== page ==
Monday, January 25, 2016

Quantifying the Extent of Food Deserts in Lawrence, Kansas, USA

In an ever-developing country, it seems counterintuitive that food deserts are becoming more of a problem. But unlike its name, which implies images of an arid climate and an empty landscape, a food desert refers to the availability of food within a 500meter radius of a certain location, such as a home or a school, whether in a large city or a small town. When trying to determine whether a food desert is present or not, it is important to take into consideration several influential factors, such as public transportation, quality of food, and culture surrounding food in the area.  In an effort to better understand food deserts and to challenge the implications of a food desert, authors Lucius Hallett and Dave McDermott conducted a project in Lawrence, Kansas.
Within the study, the intent was to identify if there a relationship between lower socioeconomic status households and food deserts, and more importantly, why. To conduct this project, a survey is sent out to 1,000 random households in four different zip codes in Lawrence asking questions about transportation, socioeconomic status, distance to grocery store, and preference of available food in the store. From the 673 responses, they conclude that: it depends. Food deserts are not within strict boundaries and the concept becomes more fluid when a wider variety of factors are taken into consideration. But this study concludes that food deserts are most likely to affect individuals without any means of transportation, such as the bus, a friend, or a car of their own, who must walk to purchase food. With this conclusion, food deserts could exist for some that in the same area does not for others.

To find their result, Hallett and McDermott look at several factors that promote food deserts. The first and biggest is transportation. Through the survey responses, the households without any personal transportation are identified and then compared to public transportation routes. The second factor is quality and availability of food. The study identifies stores that meet a set standard of a footprint of at least 30,000 square feet, including specialty stores and cultural food outlets. Overlaying the map of transportation and the locations of the store, potential food deserts can then be identified.  The results of the survey question that identify lower socio-economic households prove, at least for Lawrence, that food deserts are less affected by lower income than they are urban development. The food deserts of Lawrence, Kansas are in areas of the city that have been fully developed since the early 1900s, before the demand for a high-volume grocery store existed. Because chain stores such as Wal-Mart and Target also use traffic routes and patterns to determine locations, neighborhoods, such as the one in Lawrence, typically don’t have multiple-lane or high-speed highways through the middle that are would be conducive to large business grocery stores.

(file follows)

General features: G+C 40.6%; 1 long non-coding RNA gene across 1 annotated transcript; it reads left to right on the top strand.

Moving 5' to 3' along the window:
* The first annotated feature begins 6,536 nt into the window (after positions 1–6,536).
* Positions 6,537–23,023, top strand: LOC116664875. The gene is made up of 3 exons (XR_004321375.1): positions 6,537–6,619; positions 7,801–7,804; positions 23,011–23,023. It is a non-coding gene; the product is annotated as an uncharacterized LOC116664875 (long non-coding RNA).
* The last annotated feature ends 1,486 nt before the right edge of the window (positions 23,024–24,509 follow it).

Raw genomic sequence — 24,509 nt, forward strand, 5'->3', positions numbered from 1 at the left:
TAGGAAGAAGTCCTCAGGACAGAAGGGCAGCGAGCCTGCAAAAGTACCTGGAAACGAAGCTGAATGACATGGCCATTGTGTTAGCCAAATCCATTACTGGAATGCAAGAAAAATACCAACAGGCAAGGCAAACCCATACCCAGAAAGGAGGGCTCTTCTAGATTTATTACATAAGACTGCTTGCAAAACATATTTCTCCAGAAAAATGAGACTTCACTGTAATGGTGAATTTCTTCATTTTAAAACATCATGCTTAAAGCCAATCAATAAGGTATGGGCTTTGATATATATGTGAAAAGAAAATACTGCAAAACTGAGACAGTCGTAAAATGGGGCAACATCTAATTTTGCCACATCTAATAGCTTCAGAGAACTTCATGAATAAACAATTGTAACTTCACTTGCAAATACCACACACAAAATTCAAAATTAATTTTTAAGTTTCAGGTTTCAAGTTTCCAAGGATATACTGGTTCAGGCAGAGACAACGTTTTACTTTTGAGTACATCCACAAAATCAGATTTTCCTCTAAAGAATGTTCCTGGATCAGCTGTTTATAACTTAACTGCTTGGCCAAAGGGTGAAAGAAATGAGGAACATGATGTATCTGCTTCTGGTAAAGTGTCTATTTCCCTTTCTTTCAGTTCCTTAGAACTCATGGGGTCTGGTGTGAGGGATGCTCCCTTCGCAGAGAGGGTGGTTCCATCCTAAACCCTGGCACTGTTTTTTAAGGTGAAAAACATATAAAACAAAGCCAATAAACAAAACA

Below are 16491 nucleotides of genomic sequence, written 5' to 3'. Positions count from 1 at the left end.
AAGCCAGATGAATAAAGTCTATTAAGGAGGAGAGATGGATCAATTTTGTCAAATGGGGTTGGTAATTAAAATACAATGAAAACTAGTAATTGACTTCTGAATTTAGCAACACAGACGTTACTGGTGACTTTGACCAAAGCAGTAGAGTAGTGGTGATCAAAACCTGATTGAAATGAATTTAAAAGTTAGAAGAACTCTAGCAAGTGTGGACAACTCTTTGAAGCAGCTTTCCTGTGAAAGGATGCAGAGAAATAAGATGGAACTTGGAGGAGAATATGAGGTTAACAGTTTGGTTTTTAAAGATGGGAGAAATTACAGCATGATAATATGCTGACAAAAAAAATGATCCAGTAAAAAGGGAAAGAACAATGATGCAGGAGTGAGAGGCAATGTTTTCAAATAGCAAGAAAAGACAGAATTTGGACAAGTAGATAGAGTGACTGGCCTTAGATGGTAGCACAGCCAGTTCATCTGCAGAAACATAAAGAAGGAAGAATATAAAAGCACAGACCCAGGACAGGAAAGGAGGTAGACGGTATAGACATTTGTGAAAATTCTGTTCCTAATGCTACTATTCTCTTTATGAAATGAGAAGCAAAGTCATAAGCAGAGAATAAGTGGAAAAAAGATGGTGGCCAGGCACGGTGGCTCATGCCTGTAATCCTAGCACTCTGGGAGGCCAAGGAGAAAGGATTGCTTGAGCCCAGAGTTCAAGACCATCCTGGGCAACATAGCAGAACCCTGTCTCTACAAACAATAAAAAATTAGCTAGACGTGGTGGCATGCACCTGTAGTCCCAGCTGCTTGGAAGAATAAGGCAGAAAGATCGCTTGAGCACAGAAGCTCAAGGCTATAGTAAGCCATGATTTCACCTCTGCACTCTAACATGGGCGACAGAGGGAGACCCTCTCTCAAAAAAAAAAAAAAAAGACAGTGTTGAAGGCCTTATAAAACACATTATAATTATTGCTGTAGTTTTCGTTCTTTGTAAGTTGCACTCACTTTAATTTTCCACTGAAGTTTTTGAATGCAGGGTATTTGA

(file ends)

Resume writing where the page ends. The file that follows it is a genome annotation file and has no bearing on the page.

Food deserts are a phenomenon that can occur anywhere, especially as development continues to grow. When identifying the presence of a food desert, it is important to be mindful of the many factors that contribute, and remember how it affects different populations to different extents. Studies such as this one make it easier to pinpoint and begin to correct the reasons for lack of food.

I have acted with honesty and integrity in producing this work and am unaware of anyone who has not. Mattie Cryer

Hallett, L. F., & McDermott, D. (2011). Quantifying the extent and cost of food deserts in Lawrence, Kansas, USA. Applied Geography31(4), 1210-1215.


  1. This is very interesting because whenever I hear of food deserts, I think of low income and low transportation, not how development has caused food deserts. Does the article discuss any type of methods to solve this problem where food deserts are related to the increase of development?

  2. Since transportation is the biggest factor impacting food deserts, I wonder which kinds of public transportation (bus, light rail, etc.) "break up" food deserts most effectively? Should cities consider this when planning new transit?

  3. Perhaps this study points out the question: what is considered a food desert? If there is only a few families that it effects in a particular area (zip code, region, city, whatever), should it still be considered a food desert?